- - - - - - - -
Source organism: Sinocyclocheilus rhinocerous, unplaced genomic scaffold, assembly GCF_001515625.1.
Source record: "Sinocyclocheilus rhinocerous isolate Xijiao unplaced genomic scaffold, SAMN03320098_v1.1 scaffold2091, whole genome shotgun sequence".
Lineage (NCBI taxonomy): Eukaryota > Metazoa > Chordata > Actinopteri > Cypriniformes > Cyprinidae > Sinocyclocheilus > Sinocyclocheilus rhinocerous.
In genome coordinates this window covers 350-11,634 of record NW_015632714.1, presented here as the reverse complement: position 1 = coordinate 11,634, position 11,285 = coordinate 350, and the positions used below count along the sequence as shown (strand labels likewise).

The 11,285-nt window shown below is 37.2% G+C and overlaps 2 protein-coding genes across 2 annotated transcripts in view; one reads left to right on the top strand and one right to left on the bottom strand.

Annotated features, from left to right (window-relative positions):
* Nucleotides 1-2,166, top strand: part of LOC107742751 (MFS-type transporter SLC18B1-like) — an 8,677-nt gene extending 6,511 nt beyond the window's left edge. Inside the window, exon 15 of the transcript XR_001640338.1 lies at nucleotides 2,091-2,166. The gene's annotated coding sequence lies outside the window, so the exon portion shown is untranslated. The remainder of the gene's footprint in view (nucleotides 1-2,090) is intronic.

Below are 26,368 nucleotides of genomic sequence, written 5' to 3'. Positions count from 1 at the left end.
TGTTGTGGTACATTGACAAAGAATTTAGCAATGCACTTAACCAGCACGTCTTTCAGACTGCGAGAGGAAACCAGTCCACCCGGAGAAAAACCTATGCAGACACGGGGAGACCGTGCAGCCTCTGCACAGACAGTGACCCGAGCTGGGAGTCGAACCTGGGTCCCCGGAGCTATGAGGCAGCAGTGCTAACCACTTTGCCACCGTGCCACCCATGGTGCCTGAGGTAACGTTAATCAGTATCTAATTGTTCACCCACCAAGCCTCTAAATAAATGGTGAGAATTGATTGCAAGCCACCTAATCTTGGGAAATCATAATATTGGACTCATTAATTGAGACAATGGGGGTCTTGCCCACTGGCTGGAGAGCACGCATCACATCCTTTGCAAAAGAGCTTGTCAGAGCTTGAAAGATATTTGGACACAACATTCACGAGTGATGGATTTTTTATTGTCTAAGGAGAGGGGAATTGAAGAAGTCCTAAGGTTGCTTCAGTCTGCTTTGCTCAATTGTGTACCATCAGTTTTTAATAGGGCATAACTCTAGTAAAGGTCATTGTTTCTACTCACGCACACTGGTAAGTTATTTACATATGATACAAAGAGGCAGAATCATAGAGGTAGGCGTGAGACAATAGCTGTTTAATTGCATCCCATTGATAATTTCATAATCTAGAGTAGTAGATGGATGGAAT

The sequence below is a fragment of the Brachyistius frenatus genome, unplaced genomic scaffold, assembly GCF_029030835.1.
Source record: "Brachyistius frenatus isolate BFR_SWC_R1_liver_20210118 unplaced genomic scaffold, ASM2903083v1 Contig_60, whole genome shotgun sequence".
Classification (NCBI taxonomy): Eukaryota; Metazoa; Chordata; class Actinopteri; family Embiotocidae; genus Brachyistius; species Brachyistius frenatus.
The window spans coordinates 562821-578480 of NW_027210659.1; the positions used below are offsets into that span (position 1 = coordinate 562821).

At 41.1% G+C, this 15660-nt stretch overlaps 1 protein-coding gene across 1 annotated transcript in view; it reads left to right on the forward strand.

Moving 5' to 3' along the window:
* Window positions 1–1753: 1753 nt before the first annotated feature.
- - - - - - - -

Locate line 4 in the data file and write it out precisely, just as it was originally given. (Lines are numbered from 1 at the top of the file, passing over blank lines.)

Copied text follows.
In genome coordinates this window covers 350-11,634 of record NW_015632714.1, presented here as the reverse complement: position 1 = coordinate 11,634, position 11,285 = coordinate 350, and the positions used below count along the sequence as shown (strand labels likewise).